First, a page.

Wang Hao (Chinese: 王皓; pinyin: Wáng Hào; born 15 December 1983) is a retired Chinese table tennis player. He became the World Champion in Men's Singles in Yokohama, Japan in May 2009, defeating three-time World Champion Wang Liqin 4–0. His other notable accomplishments include being a three-time World Cup Champion in 2007, 2008 and 2010, a singles silver medalist at the 2004 Summer Olympics, 2008 Summer Olympics and the 2012 Summer Olympics. In January 2010, he was replaced by Ma Long as the #1 rank on the official ITTF world rankings. He was previously ranked #1 on the official ITTF world rankings for 27 consecutive months, from October 2007 to December 2009. In April 2011, he was again the top ranked male player in the world. He is known to execute the Reverse Penhold Backhand (RPB) with exceptional skill. During his career, he has appeared twelve times in major world competition finals, which is a record. In men's singles, he has won the Asian Championship, Asian Cup, Asian Games, and Chinese National Games at least once. Wang Hao retired from the national team by the end of 2014.
With an HPI of 53.93, Kong Linghui is the 5th most famous Chinese Table Tennis Player. His biography has been translated into 22 different languages.
Kong Linghui (simplified Chinese: 孔令辉; traditional Chinese: 孔令輝; pinyin: Kǒng Lìnghuī; born October 18, 1975) is a male Chinese table tennis player. He competed in the 1996 Summer Olympics, as well as in the 2000 Summer Olympics and the 2004 Summer Olympics.In 1996, Kong won the gold medal in the men's doubles competition together with Liu Guoliang. Four years later, he won the gold medal in the men's singles competition and the silver medal in the doubles event again together with Liu Guoliang. This made him the third player to achieve a career grand slam of singles championship wins in three majors (Olympics, World Cup, World Championships). He is considered by many to be the most complete player of all time. In 2004, Kong was eliminated in the third round of the Men's Doubles Competition together with his new partner Wang Hao. Kong's style was believed to be modeled on the top European players of the late 1980s through to the late 1990s, namely the Swedes Jan Ove Waldner and Jörgen Persson, who won the World Championships in Dortmund in 1989 and Chiba in 1991 respectively. They utilised the shakehand grip, and played consistent good all-round games characterised by playing close to mid distance from the table, equal on both backhand and forehand sides and being strong in both attack and containing - both players have excellent receive of service techniques and solid blocking games. In China's attempt to shake the early 1990s European male dominance of the sport - where players such as Saive (Belgium), Primorac (Croatia), Gatien (France), Waldner, Persson and Appelgren (Sweden), and Rosskopf (Germany) were dominating proceedings internationally, they sent the young Kong to Sweden in an unprecedented move to learn the European style of play. He arrived back in China in 1993, and within three years, was ranked world no.1 as of December 1995. Kong is considered one of the all-time greats of table tennis and has now taken up position as Head Coach of China's National Women's Team.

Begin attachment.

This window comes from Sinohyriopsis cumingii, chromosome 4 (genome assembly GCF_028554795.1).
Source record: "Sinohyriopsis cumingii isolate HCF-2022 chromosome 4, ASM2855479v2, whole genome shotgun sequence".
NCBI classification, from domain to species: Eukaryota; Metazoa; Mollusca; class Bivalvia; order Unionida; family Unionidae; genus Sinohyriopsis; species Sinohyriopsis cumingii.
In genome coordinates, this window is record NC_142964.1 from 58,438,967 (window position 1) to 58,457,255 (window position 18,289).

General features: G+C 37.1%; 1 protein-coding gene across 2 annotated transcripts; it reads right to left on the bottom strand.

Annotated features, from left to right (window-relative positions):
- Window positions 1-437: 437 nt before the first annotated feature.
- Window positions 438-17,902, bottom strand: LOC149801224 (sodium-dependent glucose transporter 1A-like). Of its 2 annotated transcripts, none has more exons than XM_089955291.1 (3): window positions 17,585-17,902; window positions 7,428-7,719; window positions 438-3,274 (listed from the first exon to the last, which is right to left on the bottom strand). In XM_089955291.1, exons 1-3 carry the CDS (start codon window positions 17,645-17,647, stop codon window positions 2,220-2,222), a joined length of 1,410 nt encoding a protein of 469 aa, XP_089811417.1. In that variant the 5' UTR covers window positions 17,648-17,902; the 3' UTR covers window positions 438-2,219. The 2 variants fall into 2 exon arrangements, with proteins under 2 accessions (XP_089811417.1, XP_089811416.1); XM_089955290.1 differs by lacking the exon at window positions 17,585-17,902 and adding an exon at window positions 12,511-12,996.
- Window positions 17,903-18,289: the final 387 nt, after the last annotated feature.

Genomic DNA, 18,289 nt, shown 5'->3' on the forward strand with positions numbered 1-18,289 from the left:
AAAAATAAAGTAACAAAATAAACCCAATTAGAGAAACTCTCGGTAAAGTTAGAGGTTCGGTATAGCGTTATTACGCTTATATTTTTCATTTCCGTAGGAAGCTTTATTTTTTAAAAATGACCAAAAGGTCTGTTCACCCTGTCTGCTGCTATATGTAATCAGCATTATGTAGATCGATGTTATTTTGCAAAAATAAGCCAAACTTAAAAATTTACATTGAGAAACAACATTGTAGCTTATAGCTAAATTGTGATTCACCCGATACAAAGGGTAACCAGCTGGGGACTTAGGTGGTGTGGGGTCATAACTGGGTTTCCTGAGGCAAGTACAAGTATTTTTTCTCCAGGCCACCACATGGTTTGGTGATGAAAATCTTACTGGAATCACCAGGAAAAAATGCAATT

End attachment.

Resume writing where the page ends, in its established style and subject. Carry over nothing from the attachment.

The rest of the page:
With an HPI of 53.65, Ma Long is the 6th most famous Chinese Table Tennis Player. His biography has been translated into 28 different languages.